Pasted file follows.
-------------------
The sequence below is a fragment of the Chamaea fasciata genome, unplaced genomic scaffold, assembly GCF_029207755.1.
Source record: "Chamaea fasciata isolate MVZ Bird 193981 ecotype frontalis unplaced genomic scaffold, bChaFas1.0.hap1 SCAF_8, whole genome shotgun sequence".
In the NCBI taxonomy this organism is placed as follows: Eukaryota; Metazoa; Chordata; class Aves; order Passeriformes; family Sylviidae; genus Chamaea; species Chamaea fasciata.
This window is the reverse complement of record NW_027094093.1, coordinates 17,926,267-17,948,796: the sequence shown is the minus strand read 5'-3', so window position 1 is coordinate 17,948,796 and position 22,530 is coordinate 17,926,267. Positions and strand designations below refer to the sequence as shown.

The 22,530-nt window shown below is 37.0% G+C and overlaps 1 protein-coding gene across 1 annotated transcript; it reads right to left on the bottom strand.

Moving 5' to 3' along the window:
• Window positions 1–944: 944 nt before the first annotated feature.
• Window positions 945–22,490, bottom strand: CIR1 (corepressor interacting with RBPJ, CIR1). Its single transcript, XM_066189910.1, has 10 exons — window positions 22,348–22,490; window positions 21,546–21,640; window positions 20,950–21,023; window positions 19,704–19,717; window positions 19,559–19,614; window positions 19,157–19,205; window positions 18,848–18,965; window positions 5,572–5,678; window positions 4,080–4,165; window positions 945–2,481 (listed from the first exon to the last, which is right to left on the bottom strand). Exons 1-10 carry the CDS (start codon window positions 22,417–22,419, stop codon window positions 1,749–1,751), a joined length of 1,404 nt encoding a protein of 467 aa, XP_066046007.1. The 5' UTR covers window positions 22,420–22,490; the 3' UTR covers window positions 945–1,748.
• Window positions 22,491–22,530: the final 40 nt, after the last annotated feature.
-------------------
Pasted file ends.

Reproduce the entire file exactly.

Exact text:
The sequence below is a fragment of the Chamaea fasciata genome, unplaced genomic scaffold, assembly GCF_029207755.1.
Source record: "Chamaea fasciata isolate MVZ Bird 193981 ecotype frontalis unplaced genomic scaffold, bChaFas1.0.hap1 SCAF_8, whole genome shotgun sequence".
In the NCBI taxonomy this organism is placed as follows: Eukaryota; Metazoa; Chordata; class Aves; order Passeriformes; family Sylviidae; genus Chamaea; species Chamaea fasciata.
This window is the reverse complement of record NW_027094093.1, coordinates 17,926,267-17,948,796: the sequence shown is the minus strand read 5'-3', so window position 1 is coordinate 17,948,796 and position 22,530 is coordinate 17,926,267. Positions and strand designations below refer to the sequence as shown.

The 22,530-nt window shown below is 37.0% G+C and overlaps 1 protein-coding gene across 1 annotated transcript; it reads right to left on the bottom strand.

Moving 5' to 3' along the window:
• Window positions 1–944: 944 nt before the first annotated feature.
• Window positions 945–22,490, bottom strand: CIR1 (corepressor interacting with RBPJ, CIR1). Its single transcript, XM_066189910.1, has 10 exons — window positions 22,348–22,490; window positions 21,546–21,640; window positions 20,950–21,023; window positions 19,704–19,717; window positions 19,559–19,614; window positions 19,157–19,205; window positions 18,848–18,965; window positions 5,572–5,678; window positions 4,080–4,165; window positions 945–2,481 (listed from the first exon to the last, which is right to left on the bottom strand). Exons 1-10 carry the CDS (start codon window positions 22,417–22,419, stop codon window positions 1,749–1,751), a joined length of 1,404 nt encoding a protein of 467 aa, XP_066046007.1. The 5' UTR covers window positions 22,420–22,490; the 3' UTR covers window positions 945–1,748.
• Window positions 22,491–22,530: the final 40 nt, after the last annotated feature.